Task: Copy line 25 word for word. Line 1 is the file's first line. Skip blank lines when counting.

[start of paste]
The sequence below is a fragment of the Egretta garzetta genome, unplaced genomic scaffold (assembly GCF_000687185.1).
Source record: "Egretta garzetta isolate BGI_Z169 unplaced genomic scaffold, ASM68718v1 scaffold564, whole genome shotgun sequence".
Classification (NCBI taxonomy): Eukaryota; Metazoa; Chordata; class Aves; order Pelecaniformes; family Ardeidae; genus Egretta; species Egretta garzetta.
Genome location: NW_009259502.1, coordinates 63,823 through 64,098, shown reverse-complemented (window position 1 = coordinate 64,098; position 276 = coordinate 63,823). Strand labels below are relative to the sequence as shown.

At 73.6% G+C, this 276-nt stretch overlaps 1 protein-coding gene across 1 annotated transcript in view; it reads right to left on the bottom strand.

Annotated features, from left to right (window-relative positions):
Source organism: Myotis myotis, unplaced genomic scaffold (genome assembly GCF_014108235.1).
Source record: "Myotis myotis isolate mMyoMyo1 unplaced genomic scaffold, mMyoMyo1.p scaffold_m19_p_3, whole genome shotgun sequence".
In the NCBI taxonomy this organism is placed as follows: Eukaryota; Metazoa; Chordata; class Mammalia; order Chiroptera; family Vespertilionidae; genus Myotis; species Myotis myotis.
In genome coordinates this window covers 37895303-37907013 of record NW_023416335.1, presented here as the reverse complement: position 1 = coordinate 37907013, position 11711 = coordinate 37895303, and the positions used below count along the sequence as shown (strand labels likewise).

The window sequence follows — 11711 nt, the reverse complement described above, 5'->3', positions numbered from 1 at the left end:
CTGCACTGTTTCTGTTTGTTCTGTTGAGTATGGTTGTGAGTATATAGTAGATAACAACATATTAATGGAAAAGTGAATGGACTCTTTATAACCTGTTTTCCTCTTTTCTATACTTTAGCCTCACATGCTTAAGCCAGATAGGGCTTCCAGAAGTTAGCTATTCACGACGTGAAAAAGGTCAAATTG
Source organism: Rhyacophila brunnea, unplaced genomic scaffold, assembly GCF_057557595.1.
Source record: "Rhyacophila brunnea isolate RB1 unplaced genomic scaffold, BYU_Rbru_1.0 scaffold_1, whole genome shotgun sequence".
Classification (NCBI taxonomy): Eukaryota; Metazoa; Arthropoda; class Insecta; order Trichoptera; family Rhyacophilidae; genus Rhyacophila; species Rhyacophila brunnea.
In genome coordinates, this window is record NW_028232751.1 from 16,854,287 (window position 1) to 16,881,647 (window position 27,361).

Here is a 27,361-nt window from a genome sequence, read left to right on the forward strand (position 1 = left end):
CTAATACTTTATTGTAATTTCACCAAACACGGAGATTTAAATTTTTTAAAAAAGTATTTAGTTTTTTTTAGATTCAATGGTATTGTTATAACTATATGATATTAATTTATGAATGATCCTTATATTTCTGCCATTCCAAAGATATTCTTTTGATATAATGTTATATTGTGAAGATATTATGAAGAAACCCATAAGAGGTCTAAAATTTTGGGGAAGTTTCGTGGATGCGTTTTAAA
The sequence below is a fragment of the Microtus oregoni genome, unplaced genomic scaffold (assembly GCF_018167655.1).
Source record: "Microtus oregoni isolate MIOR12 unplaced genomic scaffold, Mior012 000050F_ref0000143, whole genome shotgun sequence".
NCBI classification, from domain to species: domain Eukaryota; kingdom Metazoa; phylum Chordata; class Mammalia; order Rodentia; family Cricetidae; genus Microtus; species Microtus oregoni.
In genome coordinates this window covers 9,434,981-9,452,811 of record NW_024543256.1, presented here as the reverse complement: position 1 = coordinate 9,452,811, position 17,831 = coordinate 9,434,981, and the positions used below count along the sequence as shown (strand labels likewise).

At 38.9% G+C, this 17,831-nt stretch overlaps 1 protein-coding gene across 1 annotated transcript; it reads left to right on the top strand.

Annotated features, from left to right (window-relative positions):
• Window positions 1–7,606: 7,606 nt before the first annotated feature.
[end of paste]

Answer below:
• Window positions 1–7,606: 7,606 nt before the first annotated feature.